Before I worked for the Tribe and graduated college, I worked in the service industry in Reno and dreaded the event every year. I served many Burners that had been in the desert for a week or more that had not yet showered and some didn’t tip in the sit-down restaurant I worked at. Although I had friends that were Burners that loved the event, I had a lot of negative preconceptions about the event and always said that I would never go to the event. However, when I started working for the Tribe in 2013, I had the opportunity to attend and warmed up to the idea of going. That same year, I decided to go out with a group of friends for 3-days and immediately fell in love. It completely changed my mind and now wonder why I ever felt the way that I did. I’ve been going to Burning Man ever since. 

This post is part of our ‘Consider Your Impact’ series, where we’re telling stories that explore our community’s known and lesser-known effects on not just the Black Rock Desert itself, but the world around us as well. We hope it will raise awareness and inspire you to, well, consider your impact. Hence the name.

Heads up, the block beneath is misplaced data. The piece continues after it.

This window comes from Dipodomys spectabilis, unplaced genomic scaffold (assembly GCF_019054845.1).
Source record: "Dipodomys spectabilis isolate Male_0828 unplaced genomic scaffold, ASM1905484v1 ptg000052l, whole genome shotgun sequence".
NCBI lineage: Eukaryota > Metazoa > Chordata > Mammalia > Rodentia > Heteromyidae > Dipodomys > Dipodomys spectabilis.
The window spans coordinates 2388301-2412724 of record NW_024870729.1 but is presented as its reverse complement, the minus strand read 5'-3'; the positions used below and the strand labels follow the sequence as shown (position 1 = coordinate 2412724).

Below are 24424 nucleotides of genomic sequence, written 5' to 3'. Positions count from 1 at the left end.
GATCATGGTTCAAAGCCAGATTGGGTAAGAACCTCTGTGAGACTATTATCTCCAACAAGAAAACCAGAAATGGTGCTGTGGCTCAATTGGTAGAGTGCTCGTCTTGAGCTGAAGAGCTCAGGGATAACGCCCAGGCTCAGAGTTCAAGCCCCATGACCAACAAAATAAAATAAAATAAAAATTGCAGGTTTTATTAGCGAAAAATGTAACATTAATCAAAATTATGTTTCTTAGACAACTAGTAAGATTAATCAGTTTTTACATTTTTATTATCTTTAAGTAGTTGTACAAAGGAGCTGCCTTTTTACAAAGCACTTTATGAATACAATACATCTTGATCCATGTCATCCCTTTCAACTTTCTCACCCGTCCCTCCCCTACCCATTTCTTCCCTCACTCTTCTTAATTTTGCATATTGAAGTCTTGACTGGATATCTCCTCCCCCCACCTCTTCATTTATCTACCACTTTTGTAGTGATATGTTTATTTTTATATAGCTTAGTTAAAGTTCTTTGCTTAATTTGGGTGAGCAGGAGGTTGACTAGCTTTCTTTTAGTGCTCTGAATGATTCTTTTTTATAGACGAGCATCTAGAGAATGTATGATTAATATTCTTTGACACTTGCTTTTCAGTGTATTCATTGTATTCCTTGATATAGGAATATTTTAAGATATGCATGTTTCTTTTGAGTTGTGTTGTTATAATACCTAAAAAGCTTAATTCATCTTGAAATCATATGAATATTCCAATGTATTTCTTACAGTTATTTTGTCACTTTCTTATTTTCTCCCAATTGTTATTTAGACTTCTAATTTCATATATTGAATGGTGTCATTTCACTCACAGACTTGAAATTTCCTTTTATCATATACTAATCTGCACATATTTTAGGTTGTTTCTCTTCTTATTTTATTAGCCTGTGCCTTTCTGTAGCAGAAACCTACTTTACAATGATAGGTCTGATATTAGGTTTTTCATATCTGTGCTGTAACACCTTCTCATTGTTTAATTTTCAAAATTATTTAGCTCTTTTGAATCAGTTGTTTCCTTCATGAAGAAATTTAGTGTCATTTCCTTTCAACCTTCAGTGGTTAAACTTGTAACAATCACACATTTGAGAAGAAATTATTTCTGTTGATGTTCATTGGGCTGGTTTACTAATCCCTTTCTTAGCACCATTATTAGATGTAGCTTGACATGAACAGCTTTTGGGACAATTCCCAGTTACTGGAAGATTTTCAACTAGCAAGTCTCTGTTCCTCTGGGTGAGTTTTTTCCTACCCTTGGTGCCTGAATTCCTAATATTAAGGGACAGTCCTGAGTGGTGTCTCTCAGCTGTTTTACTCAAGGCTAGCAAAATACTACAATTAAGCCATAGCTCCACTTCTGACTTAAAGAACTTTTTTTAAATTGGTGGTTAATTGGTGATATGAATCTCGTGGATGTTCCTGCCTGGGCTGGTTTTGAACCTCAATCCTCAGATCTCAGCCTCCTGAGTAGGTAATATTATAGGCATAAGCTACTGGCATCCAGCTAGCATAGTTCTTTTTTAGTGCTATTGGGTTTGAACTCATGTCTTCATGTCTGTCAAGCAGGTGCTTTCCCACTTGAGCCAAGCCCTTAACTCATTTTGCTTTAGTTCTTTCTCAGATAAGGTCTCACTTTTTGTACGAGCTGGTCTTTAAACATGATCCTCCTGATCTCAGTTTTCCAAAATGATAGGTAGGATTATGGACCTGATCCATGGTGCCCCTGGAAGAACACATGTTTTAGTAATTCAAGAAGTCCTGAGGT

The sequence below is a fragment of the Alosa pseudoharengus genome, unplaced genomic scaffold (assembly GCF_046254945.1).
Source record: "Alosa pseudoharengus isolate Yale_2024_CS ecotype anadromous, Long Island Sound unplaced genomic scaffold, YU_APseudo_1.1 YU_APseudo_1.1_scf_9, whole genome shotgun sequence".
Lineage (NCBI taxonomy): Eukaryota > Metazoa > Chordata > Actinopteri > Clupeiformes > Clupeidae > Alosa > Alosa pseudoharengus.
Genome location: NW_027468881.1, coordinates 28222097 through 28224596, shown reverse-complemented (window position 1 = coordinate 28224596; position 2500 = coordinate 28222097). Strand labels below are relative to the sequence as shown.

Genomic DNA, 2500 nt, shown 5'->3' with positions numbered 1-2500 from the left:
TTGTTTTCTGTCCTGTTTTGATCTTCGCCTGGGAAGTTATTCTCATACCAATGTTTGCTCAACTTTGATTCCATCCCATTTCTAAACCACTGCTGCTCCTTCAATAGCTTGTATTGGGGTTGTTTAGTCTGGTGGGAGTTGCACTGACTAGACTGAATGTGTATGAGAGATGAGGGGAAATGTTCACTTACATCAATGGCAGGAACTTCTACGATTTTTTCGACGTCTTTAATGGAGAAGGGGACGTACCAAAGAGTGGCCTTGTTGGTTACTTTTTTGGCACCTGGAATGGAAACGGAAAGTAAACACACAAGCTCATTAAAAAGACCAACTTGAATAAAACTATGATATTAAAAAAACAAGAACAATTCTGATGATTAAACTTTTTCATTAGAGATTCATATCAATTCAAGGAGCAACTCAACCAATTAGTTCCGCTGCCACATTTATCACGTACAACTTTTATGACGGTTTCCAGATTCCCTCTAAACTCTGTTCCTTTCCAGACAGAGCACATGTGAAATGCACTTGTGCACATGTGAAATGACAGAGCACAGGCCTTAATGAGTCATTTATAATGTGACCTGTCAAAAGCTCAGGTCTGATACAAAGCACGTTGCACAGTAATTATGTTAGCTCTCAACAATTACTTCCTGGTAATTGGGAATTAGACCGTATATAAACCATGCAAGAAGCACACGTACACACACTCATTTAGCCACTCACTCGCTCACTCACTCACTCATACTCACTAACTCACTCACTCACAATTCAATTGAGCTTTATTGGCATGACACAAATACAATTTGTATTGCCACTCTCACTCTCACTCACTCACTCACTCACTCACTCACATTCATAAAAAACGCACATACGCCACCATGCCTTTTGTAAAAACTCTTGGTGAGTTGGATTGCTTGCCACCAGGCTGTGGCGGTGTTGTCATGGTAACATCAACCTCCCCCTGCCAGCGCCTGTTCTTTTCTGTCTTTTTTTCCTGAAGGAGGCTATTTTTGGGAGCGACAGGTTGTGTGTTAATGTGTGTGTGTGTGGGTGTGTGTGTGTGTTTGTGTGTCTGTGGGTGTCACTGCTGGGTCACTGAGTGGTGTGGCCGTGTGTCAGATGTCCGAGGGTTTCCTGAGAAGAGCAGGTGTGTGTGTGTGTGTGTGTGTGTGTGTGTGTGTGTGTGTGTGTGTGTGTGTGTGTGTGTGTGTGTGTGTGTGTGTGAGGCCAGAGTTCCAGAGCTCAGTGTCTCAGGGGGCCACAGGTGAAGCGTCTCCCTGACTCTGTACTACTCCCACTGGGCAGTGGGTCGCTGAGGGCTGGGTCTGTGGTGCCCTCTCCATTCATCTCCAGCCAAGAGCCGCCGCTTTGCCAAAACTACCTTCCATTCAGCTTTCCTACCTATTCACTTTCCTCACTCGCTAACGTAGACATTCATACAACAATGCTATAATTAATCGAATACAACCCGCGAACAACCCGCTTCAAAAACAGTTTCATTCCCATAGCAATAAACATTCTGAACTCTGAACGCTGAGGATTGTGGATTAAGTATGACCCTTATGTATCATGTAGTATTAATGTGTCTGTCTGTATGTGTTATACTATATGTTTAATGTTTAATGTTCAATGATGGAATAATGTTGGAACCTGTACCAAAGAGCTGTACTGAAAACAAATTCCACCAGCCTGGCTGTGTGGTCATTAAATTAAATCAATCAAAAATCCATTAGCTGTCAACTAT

Top photo of the Pyramid Lake Reservation sign c/o Wikimedia Commons.

About the author: Will Chase

Will Chase

Will Chase is Burning Man's former Minister of Propaganda, working on global communications strategy. He was the editor-in-chief for the Jackrabbit Speaks newsletter and the Burning Man Journal, and content manager for Burning Man’s web properties. He also oversaw the ePlaya BBS and Burning Man’s social media presence. Will first attended Burning Man in 2001. He volunteered as the Operations Manager for the ARTery (Black Rock City’s art HQ) and was on the Burning Man Art Council from 2003-2008. He was Web Team Project Manager and Webmaster from 2004 until he transitioned to the Communications Department in 2009.

22 Comments on “Consider Your Impact: Perspective from the Pyramid Lake Paiute Tribe

  • Crissa Kentavr says:

    I’m glade the Tribe accepts us through every year. I grew up in a traditionally fishing/logging community that had recreation as its secondary – now a days largest – economy. Nothing can compare to the running of the burners, not the running of the steelhead or salmon, or the several miles long parade of harleys around my home town.

    But I thank you and them, for accepting us through each year.

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    • Carlo Monticelli says: